Teachers' blog


【The Judiciary of the UK(2)】

(Contributed by Brian)
Supreme Court
The Supreme Court of the United Kingdom is the ultimate court for criminal and civil matters in England, Wales and Northern Ireland and for civil matters in Scotland. (The supreme court for criminal matters in Scotland is the High Court of Justiciary.) The Supreme Court was established by the Constitutional Reform Act 2005. This replaced the House of Lords as the highest court in the land.
Court of Appeal
Judges of the Court of Appeal are known as Lords Justices, and they are Privy Counsellors. Before swearing in they may be addressed as The Honourable Lord Justice Smith, and after swearing in as the Right Honourable Lord Justice Smith. Female Lord Justices are known as Lady Justices. Addressed as “My Lord” or “My Lady”. In law reports, referred to as “Smith LJ”, and, for more than one judge, “Smith and Jones LJJ”.
The Lord Justices wear black silk gowns and court coats (or bar jackets) and short wigs during criminal cases and the black civil robe with gold tabs for civil cases. For ceremonial occasions, they wear the full wig and black damask gown with gold lace.
High Court
High Court judges are not normally Privy Counsellors. High Court judges are therefore referred to as the Honourable Mr./Mrs. Justice Smith. Addressed as “My Lord” or “My Lady”. In law reports, referred to as “Smith J”, and, for more than one judge, “Smith and Jones JJ”.
High Court judges normally wear a short wig along with red and black gowns for criminal cases, and a civil robe with red tabs for civil cases and, when in open court, family cases. Judges of the Family Division sitting in private wear formal suits. Ceremonially, all High Court justices wear the red gown with white trim along with a full wig.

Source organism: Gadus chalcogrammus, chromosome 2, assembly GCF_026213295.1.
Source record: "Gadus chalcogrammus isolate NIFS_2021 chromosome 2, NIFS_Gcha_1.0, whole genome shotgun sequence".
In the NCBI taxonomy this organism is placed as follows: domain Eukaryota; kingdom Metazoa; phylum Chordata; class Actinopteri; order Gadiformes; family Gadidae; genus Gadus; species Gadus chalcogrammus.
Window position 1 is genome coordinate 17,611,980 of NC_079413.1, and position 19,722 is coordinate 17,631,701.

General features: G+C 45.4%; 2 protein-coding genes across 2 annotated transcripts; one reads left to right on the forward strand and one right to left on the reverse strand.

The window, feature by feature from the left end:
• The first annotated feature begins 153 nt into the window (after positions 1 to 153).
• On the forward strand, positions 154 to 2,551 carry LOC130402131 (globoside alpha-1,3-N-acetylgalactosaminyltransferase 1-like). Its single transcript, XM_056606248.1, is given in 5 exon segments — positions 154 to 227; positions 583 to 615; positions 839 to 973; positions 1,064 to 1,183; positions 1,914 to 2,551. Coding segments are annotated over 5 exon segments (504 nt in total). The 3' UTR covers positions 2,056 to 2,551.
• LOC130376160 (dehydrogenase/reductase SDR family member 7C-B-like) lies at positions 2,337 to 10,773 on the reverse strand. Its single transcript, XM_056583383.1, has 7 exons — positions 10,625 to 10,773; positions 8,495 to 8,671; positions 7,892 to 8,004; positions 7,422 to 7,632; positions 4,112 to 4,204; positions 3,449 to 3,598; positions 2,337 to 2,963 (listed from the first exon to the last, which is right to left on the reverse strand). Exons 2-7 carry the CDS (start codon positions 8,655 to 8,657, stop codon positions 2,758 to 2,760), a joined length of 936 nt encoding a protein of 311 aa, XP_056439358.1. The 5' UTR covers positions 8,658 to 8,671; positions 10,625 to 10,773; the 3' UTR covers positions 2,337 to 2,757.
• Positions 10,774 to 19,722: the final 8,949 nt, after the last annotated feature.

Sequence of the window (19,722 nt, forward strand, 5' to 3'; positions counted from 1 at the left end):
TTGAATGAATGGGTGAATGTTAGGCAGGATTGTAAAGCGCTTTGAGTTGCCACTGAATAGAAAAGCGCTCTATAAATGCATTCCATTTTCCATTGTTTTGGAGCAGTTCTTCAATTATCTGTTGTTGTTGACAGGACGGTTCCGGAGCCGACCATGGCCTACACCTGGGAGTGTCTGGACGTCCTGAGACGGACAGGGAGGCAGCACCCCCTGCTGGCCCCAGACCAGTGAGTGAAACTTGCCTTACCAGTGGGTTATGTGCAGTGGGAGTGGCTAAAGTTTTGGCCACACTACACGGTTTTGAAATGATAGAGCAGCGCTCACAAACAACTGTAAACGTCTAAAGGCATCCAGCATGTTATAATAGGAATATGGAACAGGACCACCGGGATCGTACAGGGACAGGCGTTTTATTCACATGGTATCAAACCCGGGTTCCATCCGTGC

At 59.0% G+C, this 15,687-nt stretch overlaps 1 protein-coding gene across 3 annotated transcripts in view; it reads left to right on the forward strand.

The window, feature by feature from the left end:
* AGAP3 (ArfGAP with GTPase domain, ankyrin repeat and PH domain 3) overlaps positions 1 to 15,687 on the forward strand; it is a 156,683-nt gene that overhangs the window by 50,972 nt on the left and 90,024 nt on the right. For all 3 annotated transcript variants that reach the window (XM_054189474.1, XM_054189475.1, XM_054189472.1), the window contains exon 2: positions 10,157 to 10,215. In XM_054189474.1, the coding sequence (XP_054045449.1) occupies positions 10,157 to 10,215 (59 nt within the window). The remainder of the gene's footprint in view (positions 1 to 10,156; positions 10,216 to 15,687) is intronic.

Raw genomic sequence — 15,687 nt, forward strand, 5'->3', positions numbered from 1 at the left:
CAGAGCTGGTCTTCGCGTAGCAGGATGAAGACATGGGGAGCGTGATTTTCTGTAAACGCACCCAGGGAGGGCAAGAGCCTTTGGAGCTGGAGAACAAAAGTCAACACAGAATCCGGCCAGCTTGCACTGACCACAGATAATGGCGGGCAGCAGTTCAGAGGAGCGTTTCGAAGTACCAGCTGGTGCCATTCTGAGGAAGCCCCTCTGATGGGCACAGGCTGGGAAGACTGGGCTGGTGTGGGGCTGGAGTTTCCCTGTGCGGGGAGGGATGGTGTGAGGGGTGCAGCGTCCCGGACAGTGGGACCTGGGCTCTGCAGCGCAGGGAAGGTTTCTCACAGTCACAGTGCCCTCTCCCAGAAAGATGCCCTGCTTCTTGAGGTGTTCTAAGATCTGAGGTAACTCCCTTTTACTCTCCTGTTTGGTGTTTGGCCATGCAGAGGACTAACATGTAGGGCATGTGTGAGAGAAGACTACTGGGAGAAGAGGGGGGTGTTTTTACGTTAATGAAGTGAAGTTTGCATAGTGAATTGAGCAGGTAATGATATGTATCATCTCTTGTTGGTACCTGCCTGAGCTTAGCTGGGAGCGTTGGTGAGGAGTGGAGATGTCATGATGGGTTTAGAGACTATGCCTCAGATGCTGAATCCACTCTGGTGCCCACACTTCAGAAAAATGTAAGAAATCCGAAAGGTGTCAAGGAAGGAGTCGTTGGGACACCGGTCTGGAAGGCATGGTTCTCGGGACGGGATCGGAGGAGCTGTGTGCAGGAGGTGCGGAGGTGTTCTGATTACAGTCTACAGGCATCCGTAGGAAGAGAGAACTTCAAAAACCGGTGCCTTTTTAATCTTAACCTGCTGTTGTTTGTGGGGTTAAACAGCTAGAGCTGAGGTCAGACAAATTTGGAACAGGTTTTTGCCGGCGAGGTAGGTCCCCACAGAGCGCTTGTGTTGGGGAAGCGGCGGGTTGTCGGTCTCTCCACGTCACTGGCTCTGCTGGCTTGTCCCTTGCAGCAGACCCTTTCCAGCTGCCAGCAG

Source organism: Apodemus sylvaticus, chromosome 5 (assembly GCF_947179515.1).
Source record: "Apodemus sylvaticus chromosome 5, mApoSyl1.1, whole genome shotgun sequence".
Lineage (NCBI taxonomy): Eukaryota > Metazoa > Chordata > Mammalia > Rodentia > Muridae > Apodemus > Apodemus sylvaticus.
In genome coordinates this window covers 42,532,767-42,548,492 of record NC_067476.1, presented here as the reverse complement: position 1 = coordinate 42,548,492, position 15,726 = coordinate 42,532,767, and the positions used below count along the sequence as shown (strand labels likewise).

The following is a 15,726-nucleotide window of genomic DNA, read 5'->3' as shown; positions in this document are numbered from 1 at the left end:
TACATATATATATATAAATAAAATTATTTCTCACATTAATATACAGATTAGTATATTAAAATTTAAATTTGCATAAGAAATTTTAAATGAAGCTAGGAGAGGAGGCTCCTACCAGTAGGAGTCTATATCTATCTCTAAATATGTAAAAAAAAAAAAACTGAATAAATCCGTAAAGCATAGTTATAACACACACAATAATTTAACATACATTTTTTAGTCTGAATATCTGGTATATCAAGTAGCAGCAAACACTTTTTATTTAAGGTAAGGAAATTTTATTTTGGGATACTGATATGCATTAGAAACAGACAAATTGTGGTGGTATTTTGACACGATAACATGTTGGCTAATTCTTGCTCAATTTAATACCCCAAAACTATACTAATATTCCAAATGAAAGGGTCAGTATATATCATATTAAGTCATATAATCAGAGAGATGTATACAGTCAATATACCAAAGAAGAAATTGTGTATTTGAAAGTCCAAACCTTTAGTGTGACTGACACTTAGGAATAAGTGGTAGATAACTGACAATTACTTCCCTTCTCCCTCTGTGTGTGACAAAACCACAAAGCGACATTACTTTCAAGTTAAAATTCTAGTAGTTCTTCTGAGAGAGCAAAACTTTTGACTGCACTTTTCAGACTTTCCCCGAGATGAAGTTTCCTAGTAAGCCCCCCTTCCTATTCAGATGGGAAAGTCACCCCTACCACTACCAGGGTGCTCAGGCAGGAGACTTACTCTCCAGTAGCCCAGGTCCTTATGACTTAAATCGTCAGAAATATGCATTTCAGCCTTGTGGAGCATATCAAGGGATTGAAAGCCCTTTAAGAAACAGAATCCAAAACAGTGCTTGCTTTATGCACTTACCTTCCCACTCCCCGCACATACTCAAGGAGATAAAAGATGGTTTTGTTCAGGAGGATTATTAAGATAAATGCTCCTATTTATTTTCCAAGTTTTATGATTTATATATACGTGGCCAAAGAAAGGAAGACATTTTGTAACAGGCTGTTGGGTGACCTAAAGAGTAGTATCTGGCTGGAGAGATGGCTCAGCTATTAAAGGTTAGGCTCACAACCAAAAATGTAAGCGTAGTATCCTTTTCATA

Circuit Judges
Circuit judges are referred to as His/Her Honour Judge {surname} e.g. His/Her Honour Judge Smith. If a circuit judge is appointed who has the same surname as another serving circuit judge, he (she) will be referred to as His (Her) Honour Judge {first name} {surname}. e.g. His Honour Judge John Smith. Circuit judges are addressed as “Your Honour”, unless sitting in the Central Criminal Court (the Old Bailey), in which case addressed as “My Lord (Lady)”. Senior circuit judges who sit as the honorary recorder of a borough or city are also entitled to be addressed in court as “my lord/lady.” In law reports, circuit judges are referred to as “HHJ Smith”, or simply, “Judge Smith.”
District Judges
District judge is the title given to two different categories of judges. One group of district judges sit in the county courts and have jurisdiction in High Court cases, having previously been known as registrars until 1990. The other group sit in the magistrates’ courts Judges in both groups are addressed as “Sir” or “Madam”. The senior district judge is also known as the Chief Magistrate.

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